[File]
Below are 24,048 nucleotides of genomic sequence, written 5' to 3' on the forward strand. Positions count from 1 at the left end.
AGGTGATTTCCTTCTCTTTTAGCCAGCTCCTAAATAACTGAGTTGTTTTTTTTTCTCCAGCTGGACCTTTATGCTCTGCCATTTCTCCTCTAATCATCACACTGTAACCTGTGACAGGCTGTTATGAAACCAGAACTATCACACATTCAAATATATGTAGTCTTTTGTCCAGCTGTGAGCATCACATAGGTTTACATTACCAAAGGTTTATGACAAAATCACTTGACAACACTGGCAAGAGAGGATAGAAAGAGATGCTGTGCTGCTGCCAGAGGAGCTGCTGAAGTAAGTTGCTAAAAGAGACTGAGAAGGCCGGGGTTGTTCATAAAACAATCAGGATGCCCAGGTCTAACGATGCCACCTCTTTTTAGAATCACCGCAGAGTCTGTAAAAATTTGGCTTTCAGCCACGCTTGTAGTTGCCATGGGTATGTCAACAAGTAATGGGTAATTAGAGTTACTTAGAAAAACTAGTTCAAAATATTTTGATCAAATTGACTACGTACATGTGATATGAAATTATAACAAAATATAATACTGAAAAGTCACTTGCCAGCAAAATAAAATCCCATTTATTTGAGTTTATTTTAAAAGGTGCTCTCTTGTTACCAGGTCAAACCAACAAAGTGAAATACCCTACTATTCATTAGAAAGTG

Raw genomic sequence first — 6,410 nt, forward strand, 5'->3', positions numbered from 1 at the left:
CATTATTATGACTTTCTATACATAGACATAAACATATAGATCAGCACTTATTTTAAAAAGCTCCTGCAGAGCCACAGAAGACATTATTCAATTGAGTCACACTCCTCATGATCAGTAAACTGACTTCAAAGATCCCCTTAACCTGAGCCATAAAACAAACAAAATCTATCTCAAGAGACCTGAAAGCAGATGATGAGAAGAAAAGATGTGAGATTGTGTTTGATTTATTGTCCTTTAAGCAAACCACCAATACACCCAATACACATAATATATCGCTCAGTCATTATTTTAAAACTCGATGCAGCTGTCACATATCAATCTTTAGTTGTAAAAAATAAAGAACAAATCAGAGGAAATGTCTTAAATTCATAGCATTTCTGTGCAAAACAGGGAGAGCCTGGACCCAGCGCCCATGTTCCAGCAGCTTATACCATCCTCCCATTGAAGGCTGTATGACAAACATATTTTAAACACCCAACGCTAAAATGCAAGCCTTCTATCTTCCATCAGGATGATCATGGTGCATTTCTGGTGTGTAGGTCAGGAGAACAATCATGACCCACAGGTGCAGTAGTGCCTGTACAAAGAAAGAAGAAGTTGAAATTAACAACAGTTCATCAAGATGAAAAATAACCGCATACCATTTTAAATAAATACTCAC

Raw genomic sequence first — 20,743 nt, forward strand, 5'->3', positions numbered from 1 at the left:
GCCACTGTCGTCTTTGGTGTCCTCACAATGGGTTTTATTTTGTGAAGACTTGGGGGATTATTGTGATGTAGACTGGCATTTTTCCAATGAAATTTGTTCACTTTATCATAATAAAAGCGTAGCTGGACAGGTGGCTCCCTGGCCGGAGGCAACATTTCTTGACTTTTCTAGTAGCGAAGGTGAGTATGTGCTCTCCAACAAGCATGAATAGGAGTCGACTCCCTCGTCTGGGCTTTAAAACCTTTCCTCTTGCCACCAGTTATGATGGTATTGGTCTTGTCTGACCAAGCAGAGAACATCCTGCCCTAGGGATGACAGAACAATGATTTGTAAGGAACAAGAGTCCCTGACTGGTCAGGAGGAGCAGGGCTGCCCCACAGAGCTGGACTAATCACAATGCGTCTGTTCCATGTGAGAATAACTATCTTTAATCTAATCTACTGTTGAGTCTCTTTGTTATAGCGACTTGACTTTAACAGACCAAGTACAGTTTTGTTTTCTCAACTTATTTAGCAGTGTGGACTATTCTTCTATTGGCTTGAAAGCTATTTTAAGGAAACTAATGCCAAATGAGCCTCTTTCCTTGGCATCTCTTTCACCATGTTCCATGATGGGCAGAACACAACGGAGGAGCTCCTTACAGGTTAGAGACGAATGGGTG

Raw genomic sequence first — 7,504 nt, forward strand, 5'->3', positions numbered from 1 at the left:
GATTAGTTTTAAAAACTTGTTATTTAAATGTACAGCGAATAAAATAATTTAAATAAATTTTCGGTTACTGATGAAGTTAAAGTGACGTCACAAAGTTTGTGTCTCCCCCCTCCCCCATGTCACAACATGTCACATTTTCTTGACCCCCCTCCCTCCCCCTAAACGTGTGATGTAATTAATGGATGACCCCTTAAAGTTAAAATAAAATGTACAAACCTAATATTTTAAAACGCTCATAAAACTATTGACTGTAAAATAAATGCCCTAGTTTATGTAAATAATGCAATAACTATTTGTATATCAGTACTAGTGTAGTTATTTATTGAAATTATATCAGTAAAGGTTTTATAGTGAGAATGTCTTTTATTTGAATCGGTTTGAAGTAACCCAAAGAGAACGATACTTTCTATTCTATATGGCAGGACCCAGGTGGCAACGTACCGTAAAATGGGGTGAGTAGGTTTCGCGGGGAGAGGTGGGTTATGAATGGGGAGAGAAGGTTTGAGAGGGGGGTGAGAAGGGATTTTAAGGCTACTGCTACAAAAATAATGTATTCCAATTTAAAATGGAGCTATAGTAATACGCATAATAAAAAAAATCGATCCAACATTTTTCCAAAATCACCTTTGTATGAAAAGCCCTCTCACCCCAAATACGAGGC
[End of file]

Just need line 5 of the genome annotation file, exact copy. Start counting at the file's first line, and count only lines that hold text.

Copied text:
Raw genomic sequence first — 20,743 nt, forward strand, 5'->3', positions numbered from 1 at the left: